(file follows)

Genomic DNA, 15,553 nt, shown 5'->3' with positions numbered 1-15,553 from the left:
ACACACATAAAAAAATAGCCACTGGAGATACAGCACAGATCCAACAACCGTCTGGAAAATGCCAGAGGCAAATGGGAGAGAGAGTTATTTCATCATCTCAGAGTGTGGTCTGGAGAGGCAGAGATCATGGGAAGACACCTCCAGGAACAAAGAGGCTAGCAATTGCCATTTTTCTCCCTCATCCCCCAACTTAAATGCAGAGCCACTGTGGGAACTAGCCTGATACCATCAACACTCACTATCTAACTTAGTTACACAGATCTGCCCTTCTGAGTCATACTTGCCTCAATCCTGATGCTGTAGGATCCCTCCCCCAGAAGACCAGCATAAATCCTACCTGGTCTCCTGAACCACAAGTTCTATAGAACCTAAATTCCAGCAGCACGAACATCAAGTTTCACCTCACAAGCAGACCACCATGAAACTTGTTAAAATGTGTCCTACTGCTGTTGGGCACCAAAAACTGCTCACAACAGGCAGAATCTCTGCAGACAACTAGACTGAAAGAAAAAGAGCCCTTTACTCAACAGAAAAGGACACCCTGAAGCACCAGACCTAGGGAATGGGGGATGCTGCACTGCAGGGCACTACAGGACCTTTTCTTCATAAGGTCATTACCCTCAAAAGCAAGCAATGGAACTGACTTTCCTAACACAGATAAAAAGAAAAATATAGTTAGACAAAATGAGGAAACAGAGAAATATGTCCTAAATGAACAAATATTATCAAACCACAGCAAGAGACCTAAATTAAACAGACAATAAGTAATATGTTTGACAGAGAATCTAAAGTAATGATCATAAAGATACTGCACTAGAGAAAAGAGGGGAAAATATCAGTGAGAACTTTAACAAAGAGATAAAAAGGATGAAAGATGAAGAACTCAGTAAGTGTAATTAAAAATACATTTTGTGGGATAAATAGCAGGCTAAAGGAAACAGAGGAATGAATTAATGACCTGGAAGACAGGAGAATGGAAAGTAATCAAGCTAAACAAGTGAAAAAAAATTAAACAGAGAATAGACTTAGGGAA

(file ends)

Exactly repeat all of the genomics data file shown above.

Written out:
Genomic DNA, 15,553 nt, shown 5'->3' with positions numbered 1-15,553 from the left:
ACACACATAAAAAAATAGCCACTGGAGATACAGCACAGATCCAACAACCGTCTGGAAAATGCCAGAGGCAAATGGGAGAGAGAGTTATTTCATCATCTCAGAGTGTGGTCTGGAGAGGCAGAGATCATGGGAAGACACCTCCAGGAACAAAGAGGCTAGCAATTGCCATTTTTCTCCCTCATCCCCCAACTTAAATGCAGAGCCACTGTGGGAACTAGCCTGATACCATCAACACTCACTATCTAACTTAGTTACACAGATCTGCCCTTCTGAGTCATACTTGCCTCAATCCTGATGCTGTAGGATCCCTCCCCCAGAAGACCAGCATAAATCCTACCTGGTCTCCTGAACCACAAGTTCTATAGAACCTAAATTCCAGCAGCACGAACATCAAGTTTCACCTCACAAGCAGACCACCATGAAACTTGTTAAAATGTGTCCTACTGCTGTTGGGCACCAAAAACTGCTCACAACAGGCAGAATCTCTGCAGACAACTAGACTGAAAGAAAAAGAGCCCTTTACTCAACAGAAAAGGACACCCTGAAGCACCAGACCTAGGGAATGGGGGATGCTGCACTGCAGGGCACTACAGGACCTTTTCTTCATAAGGTCATTACCCTCAAAAGCAAGCAATGGAACTGACTTTCCTAACACAGATAAAAAGAAAAATATAGTTAGACAAAATGAGGAAACAGAGAAATATGTCCTAAATGAACAAATATTATCAAACCACAGCAAGAGACCTAAATTAAACAGACAATAAGTAATATGTTTGACAGAGAATCTAAAGTAATGATCATAAAGATACTGCACTAGAGAAAAGAGGGGAAAATATCAGTGAGAACTTTAACAAAGAGATAAAAAGGATGAAAGATGAAGAACTCAGTAAGTGTAATTAAAAATACATTTTGTGGGATAAATAGCAGGCTAAAGGAAACAGAGGAATGAATTAATGACCTGGAAGACAGGAGAATGGAAAGTAATCAAGCTAAACAAGTGAAAAAAAATTAAACAGAGAATAGACTTAGGGAA